Amazon finds high-wage religion and now wants to convert everyone else

Workers at wish fulfillment center are about to get a raise.
Workers at wish fulfillment center are about to get a raise.
Image: Reuters
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Amazon, the company associated with grueling work and low wages (all to make our wish fulfillment possible), is now paying all of its workers at least $15 an hour. It claims after paying benefits, full time employees were already earning $15 or more. The announcement mainly impacts part-time and contract workers. Amazon is also lobbying Washington to increase the national minimum wage. It seems the corporation has found high-wage religion. But there are reasons to doubt they are true believers.

Amazon has good business reasons to increase their wage. Employees are threatening to unionize. The labor market is tight and it may need to offer more money to attract workers. In that case $15 an hour for temporary workers is not so impressive. The minimum wage is increasing anyway, including in Washington state, where many Amazon workers are located.  If the economy worsens, it is comparatively easier to cut temporary workers’ pay or find cheaper replacements, like machines or other temp workers. Increasing the wage of a permanent employee is more meaningful. Some studies also show that higher minimum wages tend to come with cuts to other kinds of compensation, like benefits or free parking.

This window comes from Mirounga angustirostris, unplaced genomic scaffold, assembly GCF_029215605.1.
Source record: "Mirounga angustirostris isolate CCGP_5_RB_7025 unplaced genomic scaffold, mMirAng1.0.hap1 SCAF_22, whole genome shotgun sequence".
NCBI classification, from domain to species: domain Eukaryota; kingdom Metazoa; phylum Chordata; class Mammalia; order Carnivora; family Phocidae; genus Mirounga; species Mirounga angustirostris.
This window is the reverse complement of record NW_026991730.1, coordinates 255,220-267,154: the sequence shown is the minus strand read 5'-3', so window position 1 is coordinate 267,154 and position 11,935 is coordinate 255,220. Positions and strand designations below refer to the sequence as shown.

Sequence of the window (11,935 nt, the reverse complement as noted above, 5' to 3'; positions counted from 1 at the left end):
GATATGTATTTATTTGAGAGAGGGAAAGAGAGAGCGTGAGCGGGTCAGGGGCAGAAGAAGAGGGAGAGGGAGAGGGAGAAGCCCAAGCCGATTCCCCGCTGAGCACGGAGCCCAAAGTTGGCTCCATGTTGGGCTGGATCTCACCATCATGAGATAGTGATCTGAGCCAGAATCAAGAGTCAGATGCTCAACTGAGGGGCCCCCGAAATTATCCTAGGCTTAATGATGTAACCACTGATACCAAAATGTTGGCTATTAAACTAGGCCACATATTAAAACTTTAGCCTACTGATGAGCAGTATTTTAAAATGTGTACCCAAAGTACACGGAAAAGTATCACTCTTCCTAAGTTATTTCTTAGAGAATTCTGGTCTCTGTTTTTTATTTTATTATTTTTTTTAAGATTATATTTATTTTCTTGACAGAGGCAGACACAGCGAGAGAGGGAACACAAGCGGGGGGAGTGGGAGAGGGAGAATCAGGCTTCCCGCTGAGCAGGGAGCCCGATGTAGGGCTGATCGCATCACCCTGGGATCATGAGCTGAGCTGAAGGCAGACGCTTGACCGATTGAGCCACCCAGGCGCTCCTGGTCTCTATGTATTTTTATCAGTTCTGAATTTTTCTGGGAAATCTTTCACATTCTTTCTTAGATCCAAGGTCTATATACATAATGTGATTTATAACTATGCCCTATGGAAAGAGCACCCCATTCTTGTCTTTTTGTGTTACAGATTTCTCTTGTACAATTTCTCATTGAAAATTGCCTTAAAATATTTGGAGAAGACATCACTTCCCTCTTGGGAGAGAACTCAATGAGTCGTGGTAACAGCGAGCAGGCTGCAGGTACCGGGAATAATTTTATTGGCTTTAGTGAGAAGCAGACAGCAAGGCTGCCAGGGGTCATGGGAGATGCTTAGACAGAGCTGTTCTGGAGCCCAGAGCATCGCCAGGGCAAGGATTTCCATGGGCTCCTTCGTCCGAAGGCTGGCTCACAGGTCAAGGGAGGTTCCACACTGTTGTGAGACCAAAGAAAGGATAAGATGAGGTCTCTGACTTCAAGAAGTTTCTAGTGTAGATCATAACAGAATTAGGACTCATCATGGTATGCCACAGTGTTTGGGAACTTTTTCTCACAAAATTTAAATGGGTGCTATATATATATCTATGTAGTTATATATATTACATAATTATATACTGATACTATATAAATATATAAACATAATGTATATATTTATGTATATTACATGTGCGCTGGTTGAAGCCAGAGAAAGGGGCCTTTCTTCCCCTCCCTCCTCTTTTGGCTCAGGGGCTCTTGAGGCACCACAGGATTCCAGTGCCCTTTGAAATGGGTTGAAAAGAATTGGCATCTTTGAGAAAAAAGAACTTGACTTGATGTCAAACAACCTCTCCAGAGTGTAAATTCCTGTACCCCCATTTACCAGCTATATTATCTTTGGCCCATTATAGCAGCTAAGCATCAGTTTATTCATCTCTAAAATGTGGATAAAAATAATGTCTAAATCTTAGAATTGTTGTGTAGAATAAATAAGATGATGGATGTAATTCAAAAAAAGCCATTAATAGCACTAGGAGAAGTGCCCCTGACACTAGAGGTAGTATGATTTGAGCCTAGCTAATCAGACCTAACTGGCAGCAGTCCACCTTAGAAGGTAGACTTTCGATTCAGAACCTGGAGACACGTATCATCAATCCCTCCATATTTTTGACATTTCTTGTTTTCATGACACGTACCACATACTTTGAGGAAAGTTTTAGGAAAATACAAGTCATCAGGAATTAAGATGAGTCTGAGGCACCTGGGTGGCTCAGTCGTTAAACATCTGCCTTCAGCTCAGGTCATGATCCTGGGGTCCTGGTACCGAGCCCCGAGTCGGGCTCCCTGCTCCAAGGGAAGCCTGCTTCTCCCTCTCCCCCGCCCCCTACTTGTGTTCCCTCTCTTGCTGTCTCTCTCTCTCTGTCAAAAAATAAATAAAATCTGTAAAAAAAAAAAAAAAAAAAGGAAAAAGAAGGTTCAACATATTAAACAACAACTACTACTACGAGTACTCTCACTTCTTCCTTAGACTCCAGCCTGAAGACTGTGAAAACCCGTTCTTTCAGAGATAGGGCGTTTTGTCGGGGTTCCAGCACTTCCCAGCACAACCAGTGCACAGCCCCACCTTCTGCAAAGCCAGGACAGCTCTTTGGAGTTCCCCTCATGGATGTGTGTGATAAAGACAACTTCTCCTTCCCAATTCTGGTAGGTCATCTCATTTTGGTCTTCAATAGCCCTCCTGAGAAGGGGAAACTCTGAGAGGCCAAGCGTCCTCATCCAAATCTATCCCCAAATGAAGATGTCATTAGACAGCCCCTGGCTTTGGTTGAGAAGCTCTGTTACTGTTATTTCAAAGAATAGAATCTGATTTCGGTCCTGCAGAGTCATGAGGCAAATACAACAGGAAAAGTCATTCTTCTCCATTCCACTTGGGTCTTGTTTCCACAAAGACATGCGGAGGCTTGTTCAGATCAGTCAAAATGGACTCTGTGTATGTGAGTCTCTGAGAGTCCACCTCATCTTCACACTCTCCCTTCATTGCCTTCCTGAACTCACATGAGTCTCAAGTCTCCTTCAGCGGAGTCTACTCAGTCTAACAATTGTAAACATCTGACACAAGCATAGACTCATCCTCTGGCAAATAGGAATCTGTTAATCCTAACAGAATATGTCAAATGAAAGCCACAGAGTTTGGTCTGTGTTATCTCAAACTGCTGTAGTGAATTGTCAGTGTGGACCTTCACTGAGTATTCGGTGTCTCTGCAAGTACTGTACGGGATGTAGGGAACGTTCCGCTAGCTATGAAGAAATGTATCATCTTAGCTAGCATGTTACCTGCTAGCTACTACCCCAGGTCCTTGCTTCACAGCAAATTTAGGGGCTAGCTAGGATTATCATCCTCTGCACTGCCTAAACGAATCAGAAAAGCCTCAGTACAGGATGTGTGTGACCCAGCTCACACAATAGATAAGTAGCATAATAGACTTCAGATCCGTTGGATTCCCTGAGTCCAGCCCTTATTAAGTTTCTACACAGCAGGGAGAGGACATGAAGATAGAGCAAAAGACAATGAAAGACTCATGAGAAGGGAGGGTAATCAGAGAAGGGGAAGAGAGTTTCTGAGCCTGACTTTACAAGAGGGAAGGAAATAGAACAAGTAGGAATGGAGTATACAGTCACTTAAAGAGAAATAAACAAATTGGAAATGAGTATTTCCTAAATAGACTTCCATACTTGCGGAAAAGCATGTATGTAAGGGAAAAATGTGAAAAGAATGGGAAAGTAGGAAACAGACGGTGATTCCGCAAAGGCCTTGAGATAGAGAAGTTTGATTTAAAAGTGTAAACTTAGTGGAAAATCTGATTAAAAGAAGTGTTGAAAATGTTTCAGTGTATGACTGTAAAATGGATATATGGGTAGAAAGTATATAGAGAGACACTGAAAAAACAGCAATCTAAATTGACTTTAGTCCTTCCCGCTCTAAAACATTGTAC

Others are skeptical of Amazon’s call to increase the federal minimum wage. Economist David Neumark questions if this is a new found social conscience, or a ploy to increase the costs their competitors face. Smaller businesses, or any retail businesses, struggling to make a small profit and serves economically depressed areas may not be able to afford a $15 wage. Independent retail already is barely surviving in many communities. Burdening them with the higher labor costs, which a profitable company like Amazon can afford, could be another tactic to destroy them completely.

The good news is higher pay is coming for many Amazon workers. What it will means for everyone else is still uncertain.